The Eastgate clock may only help slightly but note that he is described as a citizen of Chester. By 1889, Evans-Lloyd would have been very well known in Chester.
A little further down the document the real occupant of Plas Newton, Alfred Tyrer, is listed. He was clearly a very wealthy man. His house was described as follows:
“Plas Newton and the grounds were made up of 8 acres of arable land and grazing, lawned areas to the west and south of approximately 1⁄2 acre, a putting green to the west in front of the house; a Japanese garden with its own miniature bridges with streams and waterfall and arches and figurines – all of which were shipped directly from Japan. To the north and west stood their pride and joy, the walled kitchen garden with almost half an acre of heated greenhouses (coke fired) and also the stable yard and horse boxes.”
Alfred (1856-1942) was keen on polo, hence the horse boxes, and had the middle of the Roodee set out as a polo ground (“Polo”: 1894 – this again lists him as living at Plas Newton and running the Chester Polo Club). His son Oliver was educated at Eton (1894-97) and gives his occupation in the “old boys” book as “golf, polo, hunting and yachting”. Tyrer would also have been very well known in Chester – so it seems strange that the list of supporters should begin with a confusion of their residences.
Confirmation that Tyrer was living at Plas Newton at the relevant date can be found in the members list given in the “Annual Report of the Chester Society For Natural Science 1885/6”. This has the Tyrers living at Plas Newton and Evans-Lloyd living in Stanley Street just before the date of the Memorial. There can be little doubt that the address given for Evans-Lloyd is wrong.
The other 'signature' at the foot of the first page is that of the agents of the Earl of Kilmorey. The 3rd Earl of Kilmorey (1880 -1915) was a major landowner in Hoole, Newton and Upton. The Earl married (1881) Ellen Constance Baldock (1858-1920), daughter of Edward Holmes Baldock (MP for Shrewsbury). She was a renowned beauty who caused a scandal by being bequeathed the 'Teck emeralds' among other jewels, from her lover, Prince Francis of Teck (1870-1910), brother of Queen Mary. She also reputedly had a liaison with Edward VII, a frequent visitor to the Kilmorey estates at Moure Park, County Down. The area of Hoole once known as Moor Park is now Kilmorey Park – not a coincidence. His agents closed their Chester office in 2018.
The format of the document changes between pages 1 and 2. On pages after 2 the names are in a (fairly) neat ruled list. Not all the entries are “signatures” - the entries for the Eccles family are all in the same hand (note the "H”: at least one of these may have been an illiterate blacksmith). Page 2 starts with a list of Dicksons. The first of which boldly underlines his name. His address is “Springfield” (which still exists – split-up - on Springfield Drive) for which Ashby Place, leading into Flookersbrook, was once an approach drive. Several of the Dicksons mentioned are listed as members in the “Report of the Chester Society For Natural Science 1885/6”:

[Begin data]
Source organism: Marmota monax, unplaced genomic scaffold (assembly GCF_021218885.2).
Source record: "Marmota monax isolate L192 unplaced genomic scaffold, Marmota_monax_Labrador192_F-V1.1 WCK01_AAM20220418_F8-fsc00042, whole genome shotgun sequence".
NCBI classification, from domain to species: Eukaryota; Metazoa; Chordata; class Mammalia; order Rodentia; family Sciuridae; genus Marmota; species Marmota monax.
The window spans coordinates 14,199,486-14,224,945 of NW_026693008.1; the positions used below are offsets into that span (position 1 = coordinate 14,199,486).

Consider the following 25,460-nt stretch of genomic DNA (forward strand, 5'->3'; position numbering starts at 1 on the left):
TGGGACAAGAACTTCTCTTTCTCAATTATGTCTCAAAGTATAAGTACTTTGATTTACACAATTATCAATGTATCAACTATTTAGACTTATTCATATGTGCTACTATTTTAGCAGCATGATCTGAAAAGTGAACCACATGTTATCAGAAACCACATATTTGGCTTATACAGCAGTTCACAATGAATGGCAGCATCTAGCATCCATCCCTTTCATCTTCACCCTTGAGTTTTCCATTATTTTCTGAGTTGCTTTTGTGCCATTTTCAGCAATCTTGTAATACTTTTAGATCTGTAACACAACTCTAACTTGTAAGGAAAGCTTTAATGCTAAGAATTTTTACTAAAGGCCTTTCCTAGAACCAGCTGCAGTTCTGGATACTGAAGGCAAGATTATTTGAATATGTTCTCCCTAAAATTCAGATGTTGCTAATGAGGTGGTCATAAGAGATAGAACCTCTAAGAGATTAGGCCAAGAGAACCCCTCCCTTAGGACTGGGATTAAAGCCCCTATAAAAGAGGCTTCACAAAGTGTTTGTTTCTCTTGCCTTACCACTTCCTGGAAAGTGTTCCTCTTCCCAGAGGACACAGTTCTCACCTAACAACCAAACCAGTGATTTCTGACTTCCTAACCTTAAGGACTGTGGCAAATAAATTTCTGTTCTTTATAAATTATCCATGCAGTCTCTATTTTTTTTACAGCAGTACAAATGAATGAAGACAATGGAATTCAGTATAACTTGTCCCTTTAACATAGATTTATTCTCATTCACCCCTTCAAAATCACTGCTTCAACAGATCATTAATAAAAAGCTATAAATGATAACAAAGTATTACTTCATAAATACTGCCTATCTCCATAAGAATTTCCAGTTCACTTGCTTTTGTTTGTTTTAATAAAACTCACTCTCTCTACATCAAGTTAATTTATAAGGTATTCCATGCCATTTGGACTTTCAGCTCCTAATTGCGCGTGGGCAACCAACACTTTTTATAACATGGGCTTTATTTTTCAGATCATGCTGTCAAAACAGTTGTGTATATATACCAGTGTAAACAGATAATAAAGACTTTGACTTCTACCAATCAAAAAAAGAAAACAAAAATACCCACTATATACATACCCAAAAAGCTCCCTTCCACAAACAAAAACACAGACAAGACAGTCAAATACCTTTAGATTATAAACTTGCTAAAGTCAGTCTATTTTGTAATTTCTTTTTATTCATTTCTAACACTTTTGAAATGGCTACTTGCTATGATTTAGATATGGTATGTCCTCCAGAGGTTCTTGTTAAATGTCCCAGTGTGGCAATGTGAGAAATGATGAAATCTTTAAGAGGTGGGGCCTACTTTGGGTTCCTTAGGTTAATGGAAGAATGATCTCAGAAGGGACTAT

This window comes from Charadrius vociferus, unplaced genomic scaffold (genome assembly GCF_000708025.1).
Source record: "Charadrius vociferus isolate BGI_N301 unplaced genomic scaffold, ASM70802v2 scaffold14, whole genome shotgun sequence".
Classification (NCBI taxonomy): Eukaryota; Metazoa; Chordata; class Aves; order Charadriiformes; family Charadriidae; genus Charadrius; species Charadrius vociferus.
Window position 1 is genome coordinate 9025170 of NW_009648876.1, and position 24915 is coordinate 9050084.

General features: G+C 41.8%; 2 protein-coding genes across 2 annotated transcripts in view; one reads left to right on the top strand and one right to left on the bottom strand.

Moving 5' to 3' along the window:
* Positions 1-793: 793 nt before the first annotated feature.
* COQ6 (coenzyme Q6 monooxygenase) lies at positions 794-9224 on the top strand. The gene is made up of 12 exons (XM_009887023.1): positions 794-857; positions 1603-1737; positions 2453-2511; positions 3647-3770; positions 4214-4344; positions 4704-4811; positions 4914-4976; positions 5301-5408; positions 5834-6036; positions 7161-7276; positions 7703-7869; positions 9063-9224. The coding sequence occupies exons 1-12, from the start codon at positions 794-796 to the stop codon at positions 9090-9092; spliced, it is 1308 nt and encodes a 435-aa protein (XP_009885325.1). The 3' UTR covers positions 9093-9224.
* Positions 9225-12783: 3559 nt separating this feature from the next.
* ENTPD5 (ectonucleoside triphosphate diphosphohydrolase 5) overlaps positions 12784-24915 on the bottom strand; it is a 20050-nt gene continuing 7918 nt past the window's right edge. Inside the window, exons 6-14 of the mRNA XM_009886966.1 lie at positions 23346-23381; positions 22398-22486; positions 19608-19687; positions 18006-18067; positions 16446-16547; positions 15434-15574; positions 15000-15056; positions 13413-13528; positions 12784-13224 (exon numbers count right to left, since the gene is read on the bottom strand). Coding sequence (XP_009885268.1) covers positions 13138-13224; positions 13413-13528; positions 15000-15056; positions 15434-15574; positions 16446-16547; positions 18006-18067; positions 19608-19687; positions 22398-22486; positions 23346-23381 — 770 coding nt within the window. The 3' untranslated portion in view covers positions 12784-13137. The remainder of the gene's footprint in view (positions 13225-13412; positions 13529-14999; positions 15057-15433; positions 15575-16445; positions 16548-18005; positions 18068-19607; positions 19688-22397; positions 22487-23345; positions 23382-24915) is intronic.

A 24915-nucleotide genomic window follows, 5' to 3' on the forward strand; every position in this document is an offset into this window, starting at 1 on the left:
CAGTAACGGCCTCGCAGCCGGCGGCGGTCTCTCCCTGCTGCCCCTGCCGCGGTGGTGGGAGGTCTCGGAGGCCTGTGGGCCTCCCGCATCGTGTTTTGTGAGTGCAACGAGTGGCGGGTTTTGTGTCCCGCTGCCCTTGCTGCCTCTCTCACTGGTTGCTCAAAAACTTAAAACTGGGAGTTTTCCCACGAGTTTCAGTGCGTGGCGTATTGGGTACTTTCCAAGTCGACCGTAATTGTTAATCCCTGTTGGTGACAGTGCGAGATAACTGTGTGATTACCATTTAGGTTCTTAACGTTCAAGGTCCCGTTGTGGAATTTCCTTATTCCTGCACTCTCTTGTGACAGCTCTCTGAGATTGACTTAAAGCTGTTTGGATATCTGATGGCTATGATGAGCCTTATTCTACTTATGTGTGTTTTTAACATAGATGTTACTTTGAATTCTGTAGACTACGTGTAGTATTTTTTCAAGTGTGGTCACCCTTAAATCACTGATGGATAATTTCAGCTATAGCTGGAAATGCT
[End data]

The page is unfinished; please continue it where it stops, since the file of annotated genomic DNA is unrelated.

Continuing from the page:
- George Dickson at Springfield, Flookersbrook
- James Dickson at Brookfield House
- William Alfred Dickson at Newton Villa
- Samuel J. R. Dixon at Mayfield House, Hoole
By the mid-19th century, the rise of a new middle class and an explosion in house building, resulting in the creation of entire suburbs, created an open and hungry market for the nursery industry, which grew rapidly to meet the demand for ornamental plants. Cousins Francis R. Dickson and James Dickson had come down from Perth by stage-coach in the early 1800s. The Dicksons were already (since 1728) well established as seed and nursery-men in Scotland and may have originally come to Chester when a Mr Potts of Chester ordered a vast number of trees for his estates in Wales. Two enterprises separated in 1853 (when both had sons to continue the businesses): F. & A. Dickson operating at Upton nurseries and James Dickson & Sons at Newton - and merged again in 1880s, when the grounds under cultivation extended to over 400 acres (about half a square mile). It was one of the largest businesses of its type in the country.
Could the Dicksons be behind the Memorial and the names of Evans-Lloyd and the agent of the Earl of Kilmorey have been added later? The Memorial consists of a number of leaves of paper glued head to foot, thus if the name of Evans-Lloyd was added “late” it would probably have been added after the whole document had been assembled: otherwise the list could be extended upwards.
The land which was once the Dickson nurseries is now covered by housing in Upton and Newton (hence the road name Dickson's Drive). At the time of the Memorial the only substantial development was at Upton Park. There are a cluster of the “proprietors” of Upton Park named in the Memorial. Upton Park originated when a group of three young Chester entrepreneurs - William Pitt, William Shone (his son is listed) & Thomas Wood saw the opportunity just north of the Chester city boundary, of a similar venture to Queens Park. Surveyor John Hitchen - responsible for the layout of Queen's Park for its “projector and proprietor” Enoch Gerrard - was engaged to draw up a plan, hence the similarities.
Nowadays Upton Park is served by Bache Station. At the time of the Memorial neither Upton Station (since gone) nor Bache Station existed. The nearest and most convenient station was Chester. The Dicksons are believed to have encouraged the development of Upton Park; and, as their land surrounded it, were in a good position to sell further land should the estate grow.
But why would the Dicksons want to sell land that was supporting “one of the largest businesses of its type in the country”?